The producers had censorship problems with the New York Motion Picture Censorship Commission. Not only did the Commission order specific cuts in the film, but they requested that all advertising be submitted for their review. Carl Laemmle denied to the press that they complied with any specific request from the Commission. Instead, he said the cuts were made due to the film's excessive length.[4] In Pennsylvania, the State Board of Censors banned the film.[5] Censors also banned the picture in Ohio.[6]

Actor Rudolph Christians died on February 7, 1921 from pneumonia during production, and his part was taken over by Robert Edeson. Edeson only showed his back to the camera so as not to clash with footage shot of Christians that was still to be used in the completed film.[7]

Original prints reportedly had hand coloring of certain scenes by artist Gustav Brock.


Count Karamzin (von Stroheim) seduces Helen Hughes (DuPont)

The film was the eighth most popular movie of 1922 in North America.[8]

Critical response[edit]

When released, the staff at Variety magazine, in their review of the film, concentrated on the film's expensive costs and von Stroheim's involvement. They wrote, "According to the Universal's press department, the picture cost $1,103,736.38; was 11 months and six days in filming; six months in assembling and editing; consumed 320,000 feet of negative, and employed as many as 15,000 extras for atmosphere. Foolish Wives shows the cost – in the sets, beautiful backgrounds and massive interiors that carry a complete suggestion of the atmosphere of Monte Carlo, the locale of the story. And the sets, together with a thoroughly capable cast, are about all the picture has for all the heavy dough expended. Obviously intended to be a sensational sex melodrama, Foolish Wives is at the same time frankly salacious ... Erich von Stroheim wrote the script, directed, and is the featured player. He's all over the lot every minute."[9]

While praising the acting as excellent, Photoplay called the film "an insult to American ideals and womanhood".[10]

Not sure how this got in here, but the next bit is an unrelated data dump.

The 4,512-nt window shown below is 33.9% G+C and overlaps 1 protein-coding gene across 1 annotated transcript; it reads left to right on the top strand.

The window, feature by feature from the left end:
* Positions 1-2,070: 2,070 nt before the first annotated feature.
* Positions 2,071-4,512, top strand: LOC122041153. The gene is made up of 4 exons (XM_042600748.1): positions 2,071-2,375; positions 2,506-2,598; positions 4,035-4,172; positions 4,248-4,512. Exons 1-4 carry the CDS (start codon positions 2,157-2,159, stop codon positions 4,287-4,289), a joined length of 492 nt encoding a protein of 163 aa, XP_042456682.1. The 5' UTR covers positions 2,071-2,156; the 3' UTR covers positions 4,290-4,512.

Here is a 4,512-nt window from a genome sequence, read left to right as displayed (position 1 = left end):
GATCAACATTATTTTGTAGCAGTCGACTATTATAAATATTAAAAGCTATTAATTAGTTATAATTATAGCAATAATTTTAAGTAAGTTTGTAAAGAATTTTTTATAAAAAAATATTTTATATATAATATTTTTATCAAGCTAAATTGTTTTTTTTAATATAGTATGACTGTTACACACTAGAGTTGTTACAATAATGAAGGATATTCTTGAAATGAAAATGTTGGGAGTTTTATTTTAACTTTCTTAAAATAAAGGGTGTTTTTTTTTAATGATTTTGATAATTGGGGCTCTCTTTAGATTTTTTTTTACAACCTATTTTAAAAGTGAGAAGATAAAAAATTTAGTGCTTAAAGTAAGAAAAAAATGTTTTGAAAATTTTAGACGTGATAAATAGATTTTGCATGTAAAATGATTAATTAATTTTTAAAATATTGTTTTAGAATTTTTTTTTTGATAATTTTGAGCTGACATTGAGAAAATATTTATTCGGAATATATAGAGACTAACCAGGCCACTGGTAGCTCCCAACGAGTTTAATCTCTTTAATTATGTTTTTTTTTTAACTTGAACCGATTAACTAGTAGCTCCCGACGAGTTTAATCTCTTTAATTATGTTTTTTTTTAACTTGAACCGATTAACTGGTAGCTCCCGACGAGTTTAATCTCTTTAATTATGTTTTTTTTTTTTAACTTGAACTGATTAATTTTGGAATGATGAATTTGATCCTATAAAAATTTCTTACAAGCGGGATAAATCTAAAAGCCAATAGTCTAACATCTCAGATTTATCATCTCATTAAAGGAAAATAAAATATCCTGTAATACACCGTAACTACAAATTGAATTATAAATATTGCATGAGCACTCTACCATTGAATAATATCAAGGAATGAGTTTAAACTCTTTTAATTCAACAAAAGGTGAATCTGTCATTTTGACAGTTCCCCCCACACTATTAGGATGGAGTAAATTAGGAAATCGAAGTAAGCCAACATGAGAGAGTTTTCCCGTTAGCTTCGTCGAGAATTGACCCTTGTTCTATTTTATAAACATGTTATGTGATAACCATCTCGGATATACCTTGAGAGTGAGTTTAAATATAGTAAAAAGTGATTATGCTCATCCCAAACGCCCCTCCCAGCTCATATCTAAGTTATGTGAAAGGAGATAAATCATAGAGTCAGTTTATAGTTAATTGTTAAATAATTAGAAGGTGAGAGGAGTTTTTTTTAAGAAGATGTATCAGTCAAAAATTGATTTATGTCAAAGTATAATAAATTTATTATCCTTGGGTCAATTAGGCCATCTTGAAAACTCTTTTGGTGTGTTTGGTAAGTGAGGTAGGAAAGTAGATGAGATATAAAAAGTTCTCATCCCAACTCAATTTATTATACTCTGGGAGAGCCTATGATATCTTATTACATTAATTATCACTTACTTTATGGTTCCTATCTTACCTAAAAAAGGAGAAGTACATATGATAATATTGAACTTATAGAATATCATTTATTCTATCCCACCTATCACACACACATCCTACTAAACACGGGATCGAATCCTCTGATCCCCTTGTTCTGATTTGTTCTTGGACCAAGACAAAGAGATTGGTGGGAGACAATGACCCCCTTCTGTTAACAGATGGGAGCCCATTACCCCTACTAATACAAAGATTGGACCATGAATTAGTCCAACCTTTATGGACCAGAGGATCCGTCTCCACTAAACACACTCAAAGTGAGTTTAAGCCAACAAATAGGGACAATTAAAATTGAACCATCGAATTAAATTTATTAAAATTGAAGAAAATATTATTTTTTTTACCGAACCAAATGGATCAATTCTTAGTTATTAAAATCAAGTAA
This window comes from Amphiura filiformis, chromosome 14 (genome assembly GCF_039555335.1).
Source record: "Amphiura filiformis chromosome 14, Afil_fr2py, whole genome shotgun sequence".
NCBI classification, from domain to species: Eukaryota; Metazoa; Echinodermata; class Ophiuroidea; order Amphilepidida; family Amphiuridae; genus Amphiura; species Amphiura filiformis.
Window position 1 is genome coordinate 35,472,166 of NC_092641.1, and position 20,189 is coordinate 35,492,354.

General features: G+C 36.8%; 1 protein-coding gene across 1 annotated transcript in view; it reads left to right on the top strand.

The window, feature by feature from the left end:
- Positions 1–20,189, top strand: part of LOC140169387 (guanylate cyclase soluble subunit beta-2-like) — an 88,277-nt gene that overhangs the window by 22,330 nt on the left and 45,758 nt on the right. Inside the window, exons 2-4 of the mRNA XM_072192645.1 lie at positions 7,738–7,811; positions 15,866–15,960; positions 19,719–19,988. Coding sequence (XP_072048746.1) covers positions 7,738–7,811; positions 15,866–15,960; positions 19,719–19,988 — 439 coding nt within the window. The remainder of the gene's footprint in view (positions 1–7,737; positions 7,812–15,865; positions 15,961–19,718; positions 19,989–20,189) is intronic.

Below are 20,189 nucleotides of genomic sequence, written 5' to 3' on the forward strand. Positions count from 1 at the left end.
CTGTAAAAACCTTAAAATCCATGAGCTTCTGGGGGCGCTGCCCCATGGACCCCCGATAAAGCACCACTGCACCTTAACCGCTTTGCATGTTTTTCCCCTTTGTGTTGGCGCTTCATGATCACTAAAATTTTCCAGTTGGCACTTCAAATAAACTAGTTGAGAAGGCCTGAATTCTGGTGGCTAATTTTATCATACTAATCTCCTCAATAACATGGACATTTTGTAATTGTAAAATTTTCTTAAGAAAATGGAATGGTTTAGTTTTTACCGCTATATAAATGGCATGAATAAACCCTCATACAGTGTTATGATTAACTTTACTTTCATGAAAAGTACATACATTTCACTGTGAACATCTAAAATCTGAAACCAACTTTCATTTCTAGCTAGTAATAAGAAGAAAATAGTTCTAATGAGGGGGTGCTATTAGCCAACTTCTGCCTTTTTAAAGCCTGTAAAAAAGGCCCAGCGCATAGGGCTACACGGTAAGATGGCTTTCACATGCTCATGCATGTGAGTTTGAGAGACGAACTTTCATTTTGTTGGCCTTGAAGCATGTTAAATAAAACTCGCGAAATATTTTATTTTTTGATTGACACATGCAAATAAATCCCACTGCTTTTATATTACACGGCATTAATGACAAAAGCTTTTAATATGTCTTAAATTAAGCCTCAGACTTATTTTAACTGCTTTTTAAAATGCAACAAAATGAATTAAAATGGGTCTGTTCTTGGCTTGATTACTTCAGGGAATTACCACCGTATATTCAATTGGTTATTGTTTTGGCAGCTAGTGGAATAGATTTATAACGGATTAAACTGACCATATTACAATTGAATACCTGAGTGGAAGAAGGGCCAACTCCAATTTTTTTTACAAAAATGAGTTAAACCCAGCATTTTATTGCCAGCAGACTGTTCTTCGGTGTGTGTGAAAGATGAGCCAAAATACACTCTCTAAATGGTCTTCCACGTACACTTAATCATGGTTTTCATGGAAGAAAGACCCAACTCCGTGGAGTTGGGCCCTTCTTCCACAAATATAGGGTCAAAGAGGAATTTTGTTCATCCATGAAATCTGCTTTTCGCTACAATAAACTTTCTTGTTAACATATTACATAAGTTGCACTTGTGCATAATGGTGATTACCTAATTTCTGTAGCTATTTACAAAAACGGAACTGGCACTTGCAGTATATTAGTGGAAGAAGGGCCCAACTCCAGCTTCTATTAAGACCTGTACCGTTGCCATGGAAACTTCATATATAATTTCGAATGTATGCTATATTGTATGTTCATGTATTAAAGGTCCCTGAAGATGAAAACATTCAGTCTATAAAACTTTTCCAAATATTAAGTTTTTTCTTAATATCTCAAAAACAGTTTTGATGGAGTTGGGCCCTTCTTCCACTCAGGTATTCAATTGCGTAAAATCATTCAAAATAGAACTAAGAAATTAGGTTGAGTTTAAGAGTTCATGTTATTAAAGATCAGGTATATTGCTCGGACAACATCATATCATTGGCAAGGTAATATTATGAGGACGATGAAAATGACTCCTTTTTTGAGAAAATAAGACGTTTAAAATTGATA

More recently, film critic Ed Gonzalez discussed the film and wrote, "1922's Foolish Wives begins with the perfect iris shot. This is no ordinary 'fade into' effect, but an entrancing reinforcement of the sinister, insular and constrictive nature of the milieu Von Stroheim is about to introduce us to ... At the time of its release, Foolish Wives was the most expensive film ever produced, and though Von Stroheim was widely considered a lavish spendthrift, his films remain triumphs of period detail."[11]

Critic Keith Phipps wrote of the film, "Foolish Wives re-creates Monte Carlo in a Hollywood back lot ... Playing a fraudulent aristocrat, in a touch that echoed his own biography, Von Stroheim dupes the gullible, lusts after a retarded teenager, and attempts to undo an innocent American. It's like a Henry James novel as dreamt by a pornographer, and it illustrates what makes Von Stroheim such a problematic genius: Is it nascent post-modernism or egotism run amok that made him prominently feature a character reading a novel called Foolish Wives, credited to Erich Von Stroheim?"[12]


  1. ^ Foolish Wives at the American Film Institute Catalog.
  2. ^ Gonzalez, Ed. Slant Magazine, film review, 2004. Accessed: August 1, 2013.
  3. ^ Ciment, Michel. Film References, film analysis, 2008. Accessed: August 1, 2013.
  4. ^ The New York Times. Film article, "Change, Foolish Wives. Censors Order Further Deletion in Photoplay.", January 19, 1922. Accessed: August 1, 2013.
  5. ^ "Democrat Pleads for Federal Censorship". Movie Weekly (New York City: Physical Culture Corporation) 2 (6): 2. March 18, 1922. Retrieved 2014-10-16. 
  6. ^ "Foolish Wives Banned by Ohio State Censors". Variety LXVI (1): 38. February 24, 1922. Retrieved 2015-03-20. 
  7. ^ Rudolph Christians at the Internet Movie Database.
  8. ^ Variety list of box office champions for 1922
  9. ^ Variety. Staff film review, 1922. Accessed: August 1, 2013.
  10. ^ "Foolish Wives: A Review of a Picture that is an Insult to Every American". Photoplay 21 (4): 70. March 1922. Retrieved 2015-02-21. 
  11. ^ Gonzalez, Ed. ibid.
  12. ^ Phipps, Keith. The A.V. Club, film CD/film review, July 8, 2003. Last accessed: February 19, 2008.

External links[edit]